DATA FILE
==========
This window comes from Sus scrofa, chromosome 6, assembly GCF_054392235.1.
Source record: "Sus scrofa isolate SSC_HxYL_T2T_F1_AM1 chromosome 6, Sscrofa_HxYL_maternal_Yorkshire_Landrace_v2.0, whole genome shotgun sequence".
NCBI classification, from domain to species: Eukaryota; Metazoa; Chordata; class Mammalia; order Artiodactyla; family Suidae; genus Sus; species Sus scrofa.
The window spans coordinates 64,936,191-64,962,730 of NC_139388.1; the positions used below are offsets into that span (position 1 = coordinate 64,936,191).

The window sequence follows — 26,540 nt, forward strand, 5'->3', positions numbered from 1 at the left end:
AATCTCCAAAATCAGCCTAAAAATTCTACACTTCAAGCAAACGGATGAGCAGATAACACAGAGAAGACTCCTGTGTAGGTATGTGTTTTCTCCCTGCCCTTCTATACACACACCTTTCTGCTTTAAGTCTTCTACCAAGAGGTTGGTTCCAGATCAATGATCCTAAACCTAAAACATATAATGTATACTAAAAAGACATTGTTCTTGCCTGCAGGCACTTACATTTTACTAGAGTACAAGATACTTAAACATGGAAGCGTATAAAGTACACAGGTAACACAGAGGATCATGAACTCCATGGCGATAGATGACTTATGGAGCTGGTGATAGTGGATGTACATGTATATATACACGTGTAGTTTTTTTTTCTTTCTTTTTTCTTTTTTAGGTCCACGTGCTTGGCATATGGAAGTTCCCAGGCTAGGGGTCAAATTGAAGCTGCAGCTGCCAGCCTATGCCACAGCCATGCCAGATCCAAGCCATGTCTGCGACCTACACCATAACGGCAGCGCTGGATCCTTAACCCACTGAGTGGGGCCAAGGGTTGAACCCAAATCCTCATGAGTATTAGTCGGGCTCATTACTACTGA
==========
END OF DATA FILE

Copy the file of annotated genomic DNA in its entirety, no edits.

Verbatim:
This window comes from Sus scrofa, chromosome 6, assembly GCF_054392235.1.
Source record: "Sus scrofa isolate SSC_HxYL_T2T_F1_AM1 chromosome 6, Sscrofa_HxYL_maternal_Yorkshire_Landrace_v2.0, whole genome shotgun sequence".
NCBI classification, from domain to species: Eukaryota; Metazoa; Chordata; class Mammalia; order Artiodactyla; family Suidae; genus Sus; species Sus scrofa.
The window spans coordinates 64,936,191-64,962,730 of NC_139388.1; the positions used below are offsets into that span (position 1 = coordinate 64,936,191).

The window sequence follows — 26,540 nt, forward strand, 5'->3', positions numbered from 1 at the left end:
AATCTCCAAAATCAGCCTAAAAATTCTACACTTCAAGCAAACGGATGAGCAGATAACACAGAGAAGACTCCTGTGTAGGTATGTGTTTTCTCCCTGCCCTTCTATACACACACCTTTCTGCTTTAAGTCTTCTACCAAGAGGTTGGTTCCAGATCAATGATCCTAAACCTAAAACATATAATGTATACTAAAAAGACATTGTTCTTGCCTGCAGGCACTTACATTTTACTAGAGTACAAGATACTTAAACATGGAAGCGTATAAAGTACACAGGTAACACAGAGGATCATGAACTCCATGGCGATAGATGACTTATGGAGCTGGTGATAGTGGATGTACATGTATATATACACGTGTAGTTTTTTTTTCTTTCTTTTTTCTTTTTTAGGTCCACGTGCTTGGCATATGGAAGTTCCCAGGCTAGGGGTCAAATTGAAGCTGCAGCTGCCAGCCTATGCCACAGCCATGCCAGATCCAAGCCATGTCTGCGACCTACACCATAACGGCAGCGCTGGATCCTTAACCCACTGAGTGGGGCCAAGGGTTGAACCCAAATCCTCATGAGTATTAGTCGGGCTCATTACTACTGA